Valérie Trierweiler may have learned painful lessons from the high-profile flaps she’s created since becoming France’s First Lady, but those aren’t preventing President François Hollande’s partner from action that could provoke additional kafuffles. That became clear with revelations Trierweiler used diplomatic channels to send a care package to a young French woman imprisoned in Mexico for kidnapping charges that both the prisoner—and Paris—maintain were trumped up.
The news was revealed by French daily le Parisien, which reported Oct. 8 that Trierweiler had sent a package containing chocolates, books, and cosmetics to Florence Cassez, 37, who is serving a 60 year prison sentence in Mexico. Cassez was convicted for participation in a 2005 gang kidnapping she claims she wasn’t involved in. Evidence of police manipulation and serious judicial error in the case has generated considerable support for Cassez in France and Mexico alike. A 2011 offensive led by then-President Nicolas Sarkozy to get Cassez a retrial led to a major diplomatic row between Paris and Mexico City. Given that troubling precedent—and the repeated failure of Mexico’s Supreme Court to cite questionable evidence and suspicious actions by police officials as grounds for overturning the conviction—Trierweiler’s gesture in the explosive case has drawn considerable attention.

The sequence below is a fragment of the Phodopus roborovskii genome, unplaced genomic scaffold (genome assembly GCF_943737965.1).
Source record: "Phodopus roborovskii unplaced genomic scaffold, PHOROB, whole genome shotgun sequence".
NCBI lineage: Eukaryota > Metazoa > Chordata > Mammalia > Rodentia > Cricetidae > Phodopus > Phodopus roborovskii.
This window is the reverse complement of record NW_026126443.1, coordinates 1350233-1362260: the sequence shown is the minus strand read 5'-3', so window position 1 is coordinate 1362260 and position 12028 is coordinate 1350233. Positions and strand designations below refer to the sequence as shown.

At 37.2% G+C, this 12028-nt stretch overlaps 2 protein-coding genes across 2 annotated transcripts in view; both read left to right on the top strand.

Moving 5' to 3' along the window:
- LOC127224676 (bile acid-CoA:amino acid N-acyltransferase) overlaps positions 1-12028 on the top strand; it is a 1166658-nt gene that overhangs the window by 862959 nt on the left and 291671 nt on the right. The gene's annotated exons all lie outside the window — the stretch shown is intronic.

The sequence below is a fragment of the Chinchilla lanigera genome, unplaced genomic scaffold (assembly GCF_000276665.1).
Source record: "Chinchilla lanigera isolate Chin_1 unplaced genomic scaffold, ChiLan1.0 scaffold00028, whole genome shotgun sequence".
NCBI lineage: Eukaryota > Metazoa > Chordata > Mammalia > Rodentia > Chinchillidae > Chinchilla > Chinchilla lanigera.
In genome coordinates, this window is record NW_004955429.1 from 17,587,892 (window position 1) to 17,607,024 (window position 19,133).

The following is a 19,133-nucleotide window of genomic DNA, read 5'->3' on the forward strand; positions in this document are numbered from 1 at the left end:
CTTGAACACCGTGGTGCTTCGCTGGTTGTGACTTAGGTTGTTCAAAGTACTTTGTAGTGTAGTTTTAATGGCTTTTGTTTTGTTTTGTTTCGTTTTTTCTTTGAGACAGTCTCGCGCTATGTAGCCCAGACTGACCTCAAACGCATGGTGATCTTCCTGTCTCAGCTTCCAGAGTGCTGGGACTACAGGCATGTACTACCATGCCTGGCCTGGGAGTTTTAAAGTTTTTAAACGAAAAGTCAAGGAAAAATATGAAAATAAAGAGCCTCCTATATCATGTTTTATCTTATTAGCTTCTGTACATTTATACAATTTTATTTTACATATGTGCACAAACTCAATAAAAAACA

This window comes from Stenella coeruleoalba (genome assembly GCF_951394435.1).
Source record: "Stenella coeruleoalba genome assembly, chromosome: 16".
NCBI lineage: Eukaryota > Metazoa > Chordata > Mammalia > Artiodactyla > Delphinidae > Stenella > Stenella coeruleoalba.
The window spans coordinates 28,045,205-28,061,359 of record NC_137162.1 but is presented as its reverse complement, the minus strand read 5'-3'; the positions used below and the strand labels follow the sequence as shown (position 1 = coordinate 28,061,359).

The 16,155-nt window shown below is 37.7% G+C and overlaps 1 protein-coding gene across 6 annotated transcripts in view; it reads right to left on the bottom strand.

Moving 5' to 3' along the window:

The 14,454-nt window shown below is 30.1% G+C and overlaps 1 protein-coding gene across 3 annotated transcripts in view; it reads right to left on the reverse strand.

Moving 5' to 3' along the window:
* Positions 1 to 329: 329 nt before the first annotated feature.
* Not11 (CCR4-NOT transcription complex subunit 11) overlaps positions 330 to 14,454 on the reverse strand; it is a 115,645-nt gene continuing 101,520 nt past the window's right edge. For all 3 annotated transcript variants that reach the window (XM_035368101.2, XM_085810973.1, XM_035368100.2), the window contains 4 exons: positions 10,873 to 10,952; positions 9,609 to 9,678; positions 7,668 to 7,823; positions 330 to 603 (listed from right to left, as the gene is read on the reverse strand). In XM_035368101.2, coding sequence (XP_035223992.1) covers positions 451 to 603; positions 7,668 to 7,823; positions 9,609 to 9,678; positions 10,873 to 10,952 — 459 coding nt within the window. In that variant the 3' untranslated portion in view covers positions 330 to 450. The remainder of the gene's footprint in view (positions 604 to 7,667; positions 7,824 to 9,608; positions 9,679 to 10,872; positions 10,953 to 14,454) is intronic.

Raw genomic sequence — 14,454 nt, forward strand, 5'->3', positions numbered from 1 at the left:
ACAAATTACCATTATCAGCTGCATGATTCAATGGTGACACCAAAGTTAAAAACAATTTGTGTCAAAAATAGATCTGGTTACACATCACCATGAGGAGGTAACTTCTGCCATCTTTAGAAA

But it also raised some eyebrows—especially considering the difficulty Trierweiler had in extricating herself from the mess she created with an ill-advised tweet that rocked Hollande’s political and biological family. That storm broke out during June’s legislative polling, when Trierweiler aired support for a leftist rival running against the official Socialist Party candidate—and mother of Hollande’s four children—Ségolène Royal. Royal lost that election, Socialist officials fumed, Hollande’s children declared they’d have nothing to do their mother’s enemy, and the global media had a field day picking over the damage Trierweiler created with her jealous swipe at her man’s ex-squeeze. It was hardly an auspicious start to a presidency Hollande pledged would contrast Sarkozy’s controversial, confrontational, and over-personalized reign.
Despite the terrible press and prolonged attention the affair got, it took until October before Trierweiler’s temper had cooled enough to publicly admit she’d made “a mistake that I regret” with her tweet. In doing so, Trierweiler also acknowledged she’d failed to appreciate that she, as French First Lady, is “no longer a simple citizen” who can speak her mind or take stands without thinking through the possible consequences. For that reason, it’s probable Trierweiler checked with and got the green light from the Elysée before making a gesture to Cassez that Mexico may well resent.
But the risk of a hostile Mexican reaction may also be why Trierweiler decided to show her support for Cassez with chocolate, rather than through an eternally archived social media. When flirting with potential controversy, your best way out of trouble is eating it, rather than tweeting it.